Two options are commonly suggested by the U.S. tax lawyers to the shareholders in order to avoid PFIC taxation burden: Qualified Election Fund and Mark-to-Market. Both of these options, however, have their own peculiar characteristics and impose different types of tax obligations on the shareholders.

Qualified Electing Fund

In general, U.S. shareholders who own shares either directly or indirectly in a PFIC may be able to avoid the burdensome standard PFIC taxation provisions by electing to treat the PFIC as a Qualified Electing Fund (QEF) on Form 8621. Shareholders making this annual election are taxed on their pro rata share of the PFIC’s ordinary earnings as ordinary income, and their pro rata share of the net capital gains as long-term capital gain. A shareholder’s basis in the stock of a QEF is increased by the earnings included in gross income and decreased by a distribution from the QEF to the extent of previously taxed amounts. Finally, U.S. shareholders interested in making this election must also be able to obtain the required information from the PFIC.

While treating a PFIC as a QEF may be beneficial in that it allows taxpayers to opt out of the standard PFIC tax and interest rules, it also forces shareholders to pay taxes currently on undistributed income earned by a foreign corporation. Thus, QEF may be of limited use to taxpayers who lack adequate liquidity to pay taxes. Another important point about a QEF is that, due to the complexity of the rules and possible additional tax amounts, if the decision is made to elect QEF treatment of PFIC, it may be advisable to elect a QEF in the first year of holding an offshore investment.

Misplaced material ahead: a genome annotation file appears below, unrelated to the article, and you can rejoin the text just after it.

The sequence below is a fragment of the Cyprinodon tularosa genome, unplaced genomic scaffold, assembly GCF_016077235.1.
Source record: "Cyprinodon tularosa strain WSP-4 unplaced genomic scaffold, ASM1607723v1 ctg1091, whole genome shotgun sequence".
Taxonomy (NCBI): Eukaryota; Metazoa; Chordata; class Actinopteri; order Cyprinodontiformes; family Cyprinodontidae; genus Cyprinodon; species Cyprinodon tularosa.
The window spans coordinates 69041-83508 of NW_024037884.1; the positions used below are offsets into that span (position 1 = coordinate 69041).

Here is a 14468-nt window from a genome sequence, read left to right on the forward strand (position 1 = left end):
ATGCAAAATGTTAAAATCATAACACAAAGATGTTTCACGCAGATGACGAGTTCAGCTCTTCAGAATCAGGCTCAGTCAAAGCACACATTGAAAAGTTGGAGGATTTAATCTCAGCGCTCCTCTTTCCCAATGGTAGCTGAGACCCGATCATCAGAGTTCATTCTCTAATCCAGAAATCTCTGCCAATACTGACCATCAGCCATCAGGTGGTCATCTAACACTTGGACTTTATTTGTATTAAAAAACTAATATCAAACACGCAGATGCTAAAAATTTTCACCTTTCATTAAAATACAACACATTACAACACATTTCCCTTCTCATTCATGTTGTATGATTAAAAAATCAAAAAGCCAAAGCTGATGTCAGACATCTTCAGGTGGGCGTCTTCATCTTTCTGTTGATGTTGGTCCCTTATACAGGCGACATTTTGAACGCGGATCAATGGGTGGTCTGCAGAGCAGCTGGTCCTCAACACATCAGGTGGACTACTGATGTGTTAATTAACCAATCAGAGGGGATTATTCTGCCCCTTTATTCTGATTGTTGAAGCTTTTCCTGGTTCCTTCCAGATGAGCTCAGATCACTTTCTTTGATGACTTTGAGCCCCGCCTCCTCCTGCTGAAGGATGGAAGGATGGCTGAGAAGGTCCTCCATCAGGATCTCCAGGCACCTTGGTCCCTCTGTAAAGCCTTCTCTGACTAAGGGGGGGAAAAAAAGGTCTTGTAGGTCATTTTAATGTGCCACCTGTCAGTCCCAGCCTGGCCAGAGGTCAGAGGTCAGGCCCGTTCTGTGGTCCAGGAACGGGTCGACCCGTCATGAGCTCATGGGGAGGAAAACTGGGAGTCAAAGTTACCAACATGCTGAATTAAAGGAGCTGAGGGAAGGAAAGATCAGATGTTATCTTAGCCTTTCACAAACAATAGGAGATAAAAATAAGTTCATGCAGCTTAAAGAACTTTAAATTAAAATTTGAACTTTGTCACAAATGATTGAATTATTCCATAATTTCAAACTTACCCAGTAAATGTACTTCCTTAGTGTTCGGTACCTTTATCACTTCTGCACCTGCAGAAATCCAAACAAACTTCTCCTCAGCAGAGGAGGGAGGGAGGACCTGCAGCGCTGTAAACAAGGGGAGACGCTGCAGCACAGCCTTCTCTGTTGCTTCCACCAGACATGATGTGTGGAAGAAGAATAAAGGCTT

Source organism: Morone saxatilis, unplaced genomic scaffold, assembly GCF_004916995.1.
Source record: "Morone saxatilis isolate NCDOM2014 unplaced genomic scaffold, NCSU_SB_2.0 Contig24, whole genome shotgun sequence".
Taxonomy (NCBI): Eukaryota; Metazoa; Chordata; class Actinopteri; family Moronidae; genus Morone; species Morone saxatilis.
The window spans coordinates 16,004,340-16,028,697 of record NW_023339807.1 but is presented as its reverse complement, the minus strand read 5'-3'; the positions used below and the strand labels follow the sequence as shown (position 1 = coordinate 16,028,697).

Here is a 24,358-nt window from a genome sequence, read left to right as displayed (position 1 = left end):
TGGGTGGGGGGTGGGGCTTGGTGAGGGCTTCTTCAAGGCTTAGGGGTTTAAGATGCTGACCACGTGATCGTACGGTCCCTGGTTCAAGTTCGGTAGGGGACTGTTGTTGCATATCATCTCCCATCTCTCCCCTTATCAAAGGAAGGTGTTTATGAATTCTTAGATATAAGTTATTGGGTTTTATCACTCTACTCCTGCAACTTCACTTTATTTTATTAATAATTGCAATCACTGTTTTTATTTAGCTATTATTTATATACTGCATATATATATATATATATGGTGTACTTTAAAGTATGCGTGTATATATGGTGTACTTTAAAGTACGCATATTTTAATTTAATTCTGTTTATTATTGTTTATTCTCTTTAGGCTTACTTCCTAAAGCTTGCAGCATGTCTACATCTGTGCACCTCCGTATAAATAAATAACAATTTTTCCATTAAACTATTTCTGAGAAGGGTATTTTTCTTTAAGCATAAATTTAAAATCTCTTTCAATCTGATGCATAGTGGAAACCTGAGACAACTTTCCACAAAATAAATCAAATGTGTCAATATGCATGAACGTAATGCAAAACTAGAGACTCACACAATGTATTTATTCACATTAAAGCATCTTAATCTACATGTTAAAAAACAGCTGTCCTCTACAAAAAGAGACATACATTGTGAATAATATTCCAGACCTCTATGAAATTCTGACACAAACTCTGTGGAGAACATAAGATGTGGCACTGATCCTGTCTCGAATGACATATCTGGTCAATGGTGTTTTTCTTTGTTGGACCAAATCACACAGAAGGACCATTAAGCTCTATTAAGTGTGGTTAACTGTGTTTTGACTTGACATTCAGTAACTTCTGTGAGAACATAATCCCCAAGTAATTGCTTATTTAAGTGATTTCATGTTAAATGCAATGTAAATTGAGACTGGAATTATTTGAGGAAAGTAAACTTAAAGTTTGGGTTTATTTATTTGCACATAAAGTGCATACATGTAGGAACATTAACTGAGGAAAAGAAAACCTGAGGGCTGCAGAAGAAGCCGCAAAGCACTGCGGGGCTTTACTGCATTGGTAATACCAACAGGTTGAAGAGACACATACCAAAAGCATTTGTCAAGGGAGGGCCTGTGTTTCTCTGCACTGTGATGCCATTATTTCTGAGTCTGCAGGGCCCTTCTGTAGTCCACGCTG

Another option for U.S. shareholders of a PFIC (who do not elect to treat a PFIC as a QEF), is to elect the mark-to-market method. This election is only available if the shares are considered “marketable stock”. Marketable stock is regularly traded stock with an ascertainable value on recognized exchanges as defined in the IRC regulations. If the shareholder elects to mark the stock to market, he will annually report, as ordinary income, the amount equal to any excess of the fair market value (FMV) of the PFIC stock as of the close of the taxable year over the adjusted basis of the shares (i.e. as if the shares had actually been sold at FMV). If the adjusted basis of the PFIC shares exceeds its FMV as of the close of the taxable year, the shareholder may generally deduct an ordinary loss (subject to certain statutory limitations).

Shareholders who directly own shares in a PFIC electing the mark-to-market method may increase their adjusted basis in PFIC shares through income recognized, and decrease the adjusted basis through deductions taken.


The tax issues surrounding PFICs are very complex and should be handled by a tax professional. Sherayzen Law Office can help you analyze your tax situation, determine whether PFIC rules apply, identify the alternatives in light of your whole tax situation, and implement the tax strategy most suited to your business and investment needs.

Call NOW to discuss your tax situation with an experienced tax lawyer!